The Forbes’ list of the 2014 NHL team value is out. The top three spots remain the same: Toronto, NY, and Montreal. A combination of new national lucrative TV licensing deals, labor peace, and growing popularity helped push the value of the teams upward.
Here’s a few observations, the valuation of the:
- 1- Toronto Maple Leafs is up to $1.3 billion, +13%
- 2- New-York Rangers is up to $1.1 billion, + 29%
- 3- Montreal Canadiens is up to $1.1 billion, + 29%
The recent sale of LA Clippers helped fueled higher valuation to all the professional teams. I’m pretty sure in a private transaction, except for maybe the Florida Panthers, any of the NHL teams could fetch more. Unlike a traditional asset, owning a sport professional team is similar to owning a luxury piece of art. Factors other than income, such as ownership prestige and status, help drive prices up.
At the bottom of the list you have the
- 30- Florida Panthers – $190 million, down 21% this year and the only team that lost value. I believe the Panthers don’t own the BB&T Center either, so you are pretty much buying a team with 20 guys wearing the Panthers’ jersey. If the Panthers, the Coyotes, and the Hurricanes were traditional private businesses, they would be close. But sports team are a different breed of business. You can be cash flow negative for many years and the league will bail you out or some bored rich guy will buy the team of you eventually at some insane metrics.
- 25- I’m surprised to see the St-Louis Blues holding the 25th spot with a $235 million valuation. I am surprised that I expected them to be worth more. The good news is that they are trending upward. They were 30th in 2012 and 28th last year. The team was bought in 2012 for $130 million, that’s an 80% return already. With the team’s recent success and long history in the league I expect team to be valued higher.
This article on the Montreal Gazette, George Gillett Jr. helped turn Canadiens into a billion-dollar team, motivated me to write this post. As a valuation guy and sports fan, this topic highly interesting to me. The story goes that Mr. Gillett bought 80% of the Habs for $185 million in 2001. This was a dark period for the Montreal Canadiens, they just missed the playoffs for three straight years and your main offensive star was Richard Zednik. At the time nobody wanted to buy that “toxic” asset.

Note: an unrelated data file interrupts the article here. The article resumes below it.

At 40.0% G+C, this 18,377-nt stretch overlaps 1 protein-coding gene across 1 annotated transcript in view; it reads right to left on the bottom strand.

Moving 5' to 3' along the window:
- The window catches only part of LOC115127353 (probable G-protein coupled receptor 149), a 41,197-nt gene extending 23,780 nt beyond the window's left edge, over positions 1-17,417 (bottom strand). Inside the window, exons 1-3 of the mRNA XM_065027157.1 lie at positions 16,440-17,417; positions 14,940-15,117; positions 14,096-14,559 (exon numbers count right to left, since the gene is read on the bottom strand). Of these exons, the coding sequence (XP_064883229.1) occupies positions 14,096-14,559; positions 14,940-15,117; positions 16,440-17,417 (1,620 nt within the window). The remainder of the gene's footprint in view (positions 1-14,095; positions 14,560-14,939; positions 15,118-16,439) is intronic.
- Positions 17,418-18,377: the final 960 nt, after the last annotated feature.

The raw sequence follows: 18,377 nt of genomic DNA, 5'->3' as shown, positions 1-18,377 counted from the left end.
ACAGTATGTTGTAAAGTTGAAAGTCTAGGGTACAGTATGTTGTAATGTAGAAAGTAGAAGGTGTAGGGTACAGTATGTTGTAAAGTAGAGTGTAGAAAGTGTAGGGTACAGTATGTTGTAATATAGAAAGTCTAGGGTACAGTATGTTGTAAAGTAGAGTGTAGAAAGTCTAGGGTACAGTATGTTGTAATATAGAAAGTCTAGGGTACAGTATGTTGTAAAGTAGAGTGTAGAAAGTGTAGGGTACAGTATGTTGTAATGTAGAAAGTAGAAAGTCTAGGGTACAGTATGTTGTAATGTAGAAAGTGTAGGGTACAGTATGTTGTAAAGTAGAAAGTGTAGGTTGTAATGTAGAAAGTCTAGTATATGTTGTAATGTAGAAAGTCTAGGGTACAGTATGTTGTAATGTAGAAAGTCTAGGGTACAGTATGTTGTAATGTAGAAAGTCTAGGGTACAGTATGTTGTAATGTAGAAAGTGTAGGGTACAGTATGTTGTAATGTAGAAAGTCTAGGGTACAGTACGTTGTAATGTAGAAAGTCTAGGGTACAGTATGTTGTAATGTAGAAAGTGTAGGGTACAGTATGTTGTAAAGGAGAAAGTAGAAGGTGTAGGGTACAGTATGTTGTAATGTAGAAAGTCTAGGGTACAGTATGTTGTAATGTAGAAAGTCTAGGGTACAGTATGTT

The lesson here is that you get the best price when the outlook is the most miserable. George understood this and took advantage of the fire sale. Eight years later George flipped the team for a nice $575 million. That’s $575 million on the top of the estimated $50 million he withdrew in dividends each year. The circumstances surrounding the transaction were much different in 2009. That time, instead of a dark outlook, the weather was sunny and everybody wanted a piece of the action. You had one seller and many buyers pushing the price higher and higher. I’m sure that if the Habs were on the market today, their would be a bidding war to own this prestigious team.
It took a long time for the NHL to get on par with the other big 3 sports (NFL, NBA, MLB). In the 80s the NHL apparently rejected a national TV right deal because the setting up cameras would have eliminated seats, therefore less revenues. That decision turned out to be costly since it left the sport behind and their first national TV right didn’t come around until the 90s with Fox. Fox had the opportunity to put “modernize” hockey and to make it a first class sport like the other big three. As we know, first impressions are huge. But viewers were complaining they couldn’t follow the puck action. The geniuses at Fox came up with a great solution: Let’s add a glowing puck, laser beam sound effect, and a glowing red tail after a shot. Fox made hockey look like an absolute joke, a cross between roller-derby on ice and American Gladiators. The experiment was a disaster and was eventually dropped. It took many years after that to get a decent TV deal and the respect it deserves.